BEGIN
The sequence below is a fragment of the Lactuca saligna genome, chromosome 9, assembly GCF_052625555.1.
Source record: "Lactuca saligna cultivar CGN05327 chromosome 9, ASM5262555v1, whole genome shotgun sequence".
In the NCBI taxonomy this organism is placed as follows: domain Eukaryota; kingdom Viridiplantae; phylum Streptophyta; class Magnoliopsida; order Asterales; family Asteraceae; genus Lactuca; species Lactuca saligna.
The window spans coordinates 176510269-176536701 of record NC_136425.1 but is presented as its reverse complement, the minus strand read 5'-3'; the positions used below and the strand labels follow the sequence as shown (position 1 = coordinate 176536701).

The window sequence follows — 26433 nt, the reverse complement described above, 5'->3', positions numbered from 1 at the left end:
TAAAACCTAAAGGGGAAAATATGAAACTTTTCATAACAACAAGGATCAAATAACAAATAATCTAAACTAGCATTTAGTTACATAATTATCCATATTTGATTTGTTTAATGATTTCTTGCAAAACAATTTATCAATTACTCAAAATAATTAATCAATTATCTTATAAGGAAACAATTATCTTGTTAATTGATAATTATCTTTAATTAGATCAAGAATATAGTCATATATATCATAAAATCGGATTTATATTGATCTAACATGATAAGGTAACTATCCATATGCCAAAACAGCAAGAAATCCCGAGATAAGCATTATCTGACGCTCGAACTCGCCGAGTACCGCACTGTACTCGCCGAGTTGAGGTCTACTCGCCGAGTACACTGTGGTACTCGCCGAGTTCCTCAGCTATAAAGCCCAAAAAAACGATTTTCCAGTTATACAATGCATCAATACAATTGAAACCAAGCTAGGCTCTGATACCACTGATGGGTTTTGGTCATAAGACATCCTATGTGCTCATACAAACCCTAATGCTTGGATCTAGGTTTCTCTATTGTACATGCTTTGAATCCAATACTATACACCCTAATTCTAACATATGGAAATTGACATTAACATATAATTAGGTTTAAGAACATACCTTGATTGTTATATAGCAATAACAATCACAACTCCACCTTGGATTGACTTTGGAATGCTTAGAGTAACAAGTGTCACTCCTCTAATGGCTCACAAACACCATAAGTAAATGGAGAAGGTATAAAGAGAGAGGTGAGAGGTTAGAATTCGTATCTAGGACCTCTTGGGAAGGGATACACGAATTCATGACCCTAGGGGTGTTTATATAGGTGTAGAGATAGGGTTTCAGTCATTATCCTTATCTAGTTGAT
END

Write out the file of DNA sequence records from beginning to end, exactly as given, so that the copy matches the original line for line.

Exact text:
The sequence below is a fragment of the Lactuca saligna genome, chromosome 9, assembly GCF_052625555.1.
Source record: "Lactuca saligna cultivar CGN05327 chromosome 9, ASM5262555v1, whole genome shotgun sequence".
In the NCBI taxonomy this organism is placed as follows: domain Eukaryota; kingdom Viridiplantae; phylum Streptophyta; class Magnoliopsida; order Asterales; family Asteraceae; genus Lactuca; species Lactuca saligna.
The window spans coordinates 176510269-176536701 of record NC_136425.1 but is presented as its reverse complement, the minus strand read 5'-3'; the positions used below and the strand labels follow the sequence as shown (position 1 = coordinate 176536701).

The window sequence follows — 26433 nt, the reverse complement described above, 5'->3', positions numbered from 1 at the left end:
TAAAACCTAAAGGGGAAAATATGAAACTTTTCATAACAACAAGGATCAAATAACAAATAATCTAAACTAGCATTTAGTTACATAATTATCCATATTTGATTTGTTTAATGATTTCTTGCAAAACAATTTATCAATTACTCAAAATAATTAATCAATTATCTTATAAGGAAACAATTATCTTGTTAATTGATAATTATCTTTAATTAGATCAAGAATATAGTCATATATATCATAAAATCGGATTTATATTGATCTAACATGATAAGGTAACTATCCATATGCCAAAACAGCAAGAAATCCCGAGATAAGCATTATCTGACGCTCGAACTCGCCGAGTACCGCACTGTACTCGCCGAGTTGAGGTCTACTCGCCGAGTACACTGTGGTACTCGCCGAGTTCCTCAGCTATAAAGCCCAAAAAAACGATTTTCCAGTTATACAATGCATCAATACAATTGAAACCAAGCTAGGCTCTGATACCACTGATGGGTTTTGGTCATAAGACATCCTATGTGCTCATACAAACCCTAATGCTTGGATCTAGGTTTCTCTATTGTACATGCTTTGAATCCAATACTATACACCCTAATTCTAACATATGGAAATTGACATTAACATATAATTAGGTTTAAGAACATACCTTGATTGTTATATAGCAATAACAATCACAACTCCACCTTGGATTGACTTTGGAATGCTTAGAGTAACAAGTGTCACTCCTCTAATGGCTCACAAACACCATAAGTAAATGGAGAAGGTATAAAGAGAGAGGTGAGAGGTTAGAATTCGTATCTAGGACCTCTTGGGAAGGGATACACGAATTCATGACCCTAGGGGTGTTTATATAGGTGTAGAGATAGGGTTTCAGTCATTATCCTTATCTAGTTGAT